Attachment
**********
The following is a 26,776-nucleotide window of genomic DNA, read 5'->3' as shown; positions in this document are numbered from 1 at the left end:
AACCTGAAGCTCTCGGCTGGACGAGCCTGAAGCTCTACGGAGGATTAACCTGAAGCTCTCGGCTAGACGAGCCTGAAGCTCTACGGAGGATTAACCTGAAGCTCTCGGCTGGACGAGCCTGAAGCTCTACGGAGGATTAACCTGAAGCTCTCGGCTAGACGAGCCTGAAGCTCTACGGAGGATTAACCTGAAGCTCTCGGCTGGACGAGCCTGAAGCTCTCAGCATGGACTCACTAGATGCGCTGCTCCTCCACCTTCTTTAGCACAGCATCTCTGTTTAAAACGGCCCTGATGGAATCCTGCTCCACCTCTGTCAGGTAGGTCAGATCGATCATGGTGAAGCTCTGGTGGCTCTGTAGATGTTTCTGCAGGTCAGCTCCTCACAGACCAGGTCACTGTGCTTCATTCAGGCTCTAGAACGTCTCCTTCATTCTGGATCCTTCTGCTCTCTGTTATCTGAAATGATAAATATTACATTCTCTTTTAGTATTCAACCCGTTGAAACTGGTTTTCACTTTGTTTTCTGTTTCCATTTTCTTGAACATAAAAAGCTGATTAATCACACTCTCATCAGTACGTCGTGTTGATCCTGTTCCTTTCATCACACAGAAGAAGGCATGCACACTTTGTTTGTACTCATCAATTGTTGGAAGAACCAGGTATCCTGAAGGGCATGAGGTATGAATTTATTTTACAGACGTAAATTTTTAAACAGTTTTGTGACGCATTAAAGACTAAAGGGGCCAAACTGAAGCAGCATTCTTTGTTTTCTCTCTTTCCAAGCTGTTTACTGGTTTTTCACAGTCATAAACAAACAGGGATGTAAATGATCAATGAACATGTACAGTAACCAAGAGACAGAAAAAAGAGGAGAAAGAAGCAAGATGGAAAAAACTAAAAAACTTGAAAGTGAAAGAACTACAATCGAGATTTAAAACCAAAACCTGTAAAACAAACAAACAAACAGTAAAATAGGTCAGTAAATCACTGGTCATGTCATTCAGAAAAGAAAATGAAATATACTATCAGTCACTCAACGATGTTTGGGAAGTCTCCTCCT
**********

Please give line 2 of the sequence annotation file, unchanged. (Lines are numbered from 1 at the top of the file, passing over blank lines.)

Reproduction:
AACCTGAAGCTCTCGGCTGGACGAGCCTGAAGCTCTACGGAGGATTAACCTGAAGCTCTCGGCTAGACGAGCCTGAAGCTCTACGGAGGATTAACCTGAAGCTCTCGGCTGGACGAGCCTGAAGCTCTACGGAGGATTAACCTGAAGCTCTCGGCTAGACGAGCCTGAAGCTCTACGGAGGATTAACCTGAAGCTCTCGGCTGGACGAGCCTGAAGCTCTCAGCATGGACTCACTAGATGCGCTGCTCCTCCACCTTCTTTAGCACAGCATCTCTGTTTAAAACGGCCCTGATGGAATCCTGCTCCACCTCTGTCAGGTAGGTCAGATCGATCATGGTGAAGCTCTGGTGGCTCTGTAGATGTTTCTGCAGGTCAGCTCCTCACAGACCAGGTCACTGTGCTTCATTCAGGCTCTAGAACGTCTCCTTCATTCTGGATCCTTCTGCTCTCTGTTATCTGAAATGATAAATATTACATTCTCTTTTAGTATTCAACCCGTTGAAACTGGTTTTCACTTTGTTTTCTGTTTCCATTTTCTTGAACATAAAAAGCTGATTAATCACACTCTCATCAGTACGTCGTGTTGATCCTGTTCCTTTCATCACACAGAAGAAGGCATGCACACTTTGTTTGTACTCATCAATTGTTGGAAGAACCAGGTATCCTGAAGGGCATGAGGTATGAATTTATTTTACAGACGTAAATTTTTAAACAGTTTTGTGACGCATTAAAGACTAAAGGGGCCAAACTGAAGCAGCATTCTTTGTTTTCTCTCTTTCCAAGCTGTTTACTGGTTTTTCACAGTCATAAACAAACAGGGATGTAAATGATCAATGAACATGTACAGTAACCAAGAGACAGAAAAAAGAGGAGAAAGAAGCAAGATGGAAAAAACTAAAAAACTTGAAAGTGAAAGAACTACAATCGAGATTTAAAACCAAAACCTGTAAAACAAACAAACAAACAGTAAAATAGGTCAGTAAATCACTGGTCATGTCATTCAGAAAAGAAAATGAAATATACTATCAGTCACTCAACGATGTTTGGGAAGTCTCCTCCT